Area students create tree-mendous art
<p>Kerringten Jones, a fifth-grader at Prairie View Elementary in Post Falls, shows off her art that won first place in the Idaho Arbor Day Poster Contest.</p>
| April 22, 2010 9:00 PM
POST FALLS - Trees are terrific, and judges in the state's Arbor Day Poster Contest believe entries from three North Idaho students are terrific as well.
Area students made it a complete sweep in the state contest for fifth-graders, with Kerringten Jones of Prairie View Elementary placing first, Stephen Davenport of Heyburn Elementary in St. Maries second and Marcel Epkey of Immaculate Conception Academy in Post Falls third.
"I thought I was going to fall over," Kerrington said of her reaction to winning the contest. "It was really cool."
Kerringten's design, which shows trees during both the winter and summer months outside a home, will be entered in the national contest.
Kerringten said art is her favorite subject and she loves to experience trees and the outdoors with her family.
"She's our project girl," said Katharine Jones, Kerringten's mother. "She does projects all the time. In 20 minutes, she can have an entire computer made out of cardboard."
In the contest, students were asked to create a poster reflecting the theme "Trees are Terrific ... and Energy Wise!" Teachers used accompanying materials to educate students about the theme and the importance of planting and caring for trees.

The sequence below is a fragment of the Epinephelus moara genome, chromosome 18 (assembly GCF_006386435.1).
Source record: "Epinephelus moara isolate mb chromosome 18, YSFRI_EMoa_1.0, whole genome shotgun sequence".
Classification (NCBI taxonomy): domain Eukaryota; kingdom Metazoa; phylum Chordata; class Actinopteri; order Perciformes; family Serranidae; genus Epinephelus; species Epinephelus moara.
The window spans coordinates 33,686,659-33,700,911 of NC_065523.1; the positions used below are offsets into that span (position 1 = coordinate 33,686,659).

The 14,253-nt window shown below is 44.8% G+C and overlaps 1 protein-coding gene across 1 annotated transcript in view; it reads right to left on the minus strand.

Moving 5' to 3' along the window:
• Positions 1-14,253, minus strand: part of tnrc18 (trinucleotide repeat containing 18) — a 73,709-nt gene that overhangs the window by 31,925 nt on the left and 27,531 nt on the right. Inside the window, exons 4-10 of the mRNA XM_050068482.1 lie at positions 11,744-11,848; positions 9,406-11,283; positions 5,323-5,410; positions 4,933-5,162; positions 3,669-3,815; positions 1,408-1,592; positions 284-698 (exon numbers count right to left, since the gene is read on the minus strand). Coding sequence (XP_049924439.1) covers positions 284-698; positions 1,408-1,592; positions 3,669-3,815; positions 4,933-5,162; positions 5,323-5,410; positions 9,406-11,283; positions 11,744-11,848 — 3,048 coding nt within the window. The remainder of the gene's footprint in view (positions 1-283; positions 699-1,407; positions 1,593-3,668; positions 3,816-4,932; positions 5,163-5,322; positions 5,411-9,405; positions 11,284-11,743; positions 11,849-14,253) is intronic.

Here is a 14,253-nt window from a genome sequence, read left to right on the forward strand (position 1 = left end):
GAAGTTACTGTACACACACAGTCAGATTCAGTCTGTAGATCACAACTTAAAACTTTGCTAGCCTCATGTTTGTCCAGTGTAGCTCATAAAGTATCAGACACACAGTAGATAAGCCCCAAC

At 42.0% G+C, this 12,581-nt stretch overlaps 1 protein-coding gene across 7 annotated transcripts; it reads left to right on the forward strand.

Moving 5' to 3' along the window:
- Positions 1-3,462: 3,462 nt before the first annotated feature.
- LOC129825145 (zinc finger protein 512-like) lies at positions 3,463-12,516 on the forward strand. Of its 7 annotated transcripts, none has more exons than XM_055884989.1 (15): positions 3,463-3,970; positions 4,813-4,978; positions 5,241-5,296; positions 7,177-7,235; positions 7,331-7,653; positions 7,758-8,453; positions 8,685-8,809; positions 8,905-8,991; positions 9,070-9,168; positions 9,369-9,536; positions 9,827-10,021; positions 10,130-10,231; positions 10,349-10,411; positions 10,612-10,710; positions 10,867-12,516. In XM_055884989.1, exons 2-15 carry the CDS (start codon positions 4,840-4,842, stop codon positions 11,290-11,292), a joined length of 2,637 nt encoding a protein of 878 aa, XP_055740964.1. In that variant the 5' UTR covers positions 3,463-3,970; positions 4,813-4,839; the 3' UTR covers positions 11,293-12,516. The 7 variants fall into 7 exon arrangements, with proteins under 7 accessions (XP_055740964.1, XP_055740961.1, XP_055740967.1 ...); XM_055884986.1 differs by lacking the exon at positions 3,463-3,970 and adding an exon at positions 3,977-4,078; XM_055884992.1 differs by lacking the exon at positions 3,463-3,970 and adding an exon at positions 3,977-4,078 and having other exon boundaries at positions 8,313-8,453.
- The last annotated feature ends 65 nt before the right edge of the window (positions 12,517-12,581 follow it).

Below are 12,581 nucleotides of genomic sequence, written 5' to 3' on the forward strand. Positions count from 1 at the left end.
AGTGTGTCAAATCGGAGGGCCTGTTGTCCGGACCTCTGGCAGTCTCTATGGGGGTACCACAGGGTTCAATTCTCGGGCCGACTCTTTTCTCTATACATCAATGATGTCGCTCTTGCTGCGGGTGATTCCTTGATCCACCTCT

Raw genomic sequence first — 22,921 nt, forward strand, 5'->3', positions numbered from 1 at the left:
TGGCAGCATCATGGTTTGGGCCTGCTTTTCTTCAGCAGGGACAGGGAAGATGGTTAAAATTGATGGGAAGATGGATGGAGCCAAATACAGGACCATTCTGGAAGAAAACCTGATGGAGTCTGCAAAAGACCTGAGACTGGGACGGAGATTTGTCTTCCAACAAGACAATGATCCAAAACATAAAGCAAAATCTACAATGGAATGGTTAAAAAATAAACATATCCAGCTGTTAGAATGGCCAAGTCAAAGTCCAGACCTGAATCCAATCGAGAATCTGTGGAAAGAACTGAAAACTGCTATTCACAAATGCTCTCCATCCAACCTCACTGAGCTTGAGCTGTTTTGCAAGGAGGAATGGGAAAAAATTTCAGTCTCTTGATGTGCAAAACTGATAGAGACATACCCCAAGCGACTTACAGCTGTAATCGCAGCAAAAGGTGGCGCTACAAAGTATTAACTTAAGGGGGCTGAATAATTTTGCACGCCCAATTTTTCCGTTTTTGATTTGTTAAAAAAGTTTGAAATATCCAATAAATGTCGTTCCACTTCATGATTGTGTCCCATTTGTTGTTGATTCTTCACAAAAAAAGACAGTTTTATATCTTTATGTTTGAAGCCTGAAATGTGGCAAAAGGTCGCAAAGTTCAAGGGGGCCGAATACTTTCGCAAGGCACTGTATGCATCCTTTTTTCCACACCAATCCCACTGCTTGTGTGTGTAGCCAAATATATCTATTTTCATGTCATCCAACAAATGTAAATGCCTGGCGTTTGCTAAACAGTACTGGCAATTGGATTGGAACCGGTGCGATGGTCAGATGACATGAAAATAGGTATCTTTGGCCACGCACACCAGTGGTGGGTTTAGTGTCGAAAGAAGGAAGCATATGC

Kerringten, who earlier won the contest for the city, will receive a $150 U.S. savings bond. A tree will be planted in her honor at the Capitol in Boise during the state Arbor Day celebration on April 30 and a stone marker noting her achievement will be set at its base. She will receive a poster made of her artwork from Gov. Butch Otter.
Kerringten's teacher, Jamie Pine, will receive $50 for classroom supplies.
Stephen will receive a $100 bond and Marcel a $50 bond. Their teachers will also receive $50 for classroom supplies.
George Bacon, Idaho State Forester and Idaho Department of Lands director, said the contest is intended to be educational for both students and adults.
"Art is a wonderful way for students, like Kerringten Jones, to explore and learn how trees grow, function and benefit our communities," Bacon said. "An appreciation and understanding of the importance of trees is clearly fostered. Their posters encourage us all to value and care for our community forests now and into the future."
Prize money and poster reproductions are sponsored by revenues from Idaho forestry license plates, which support reforestation efforts and educational projects such as the poster contest. Judges were from the Idaho Forest Products Commission and the IDL, co-sponsors of the contest.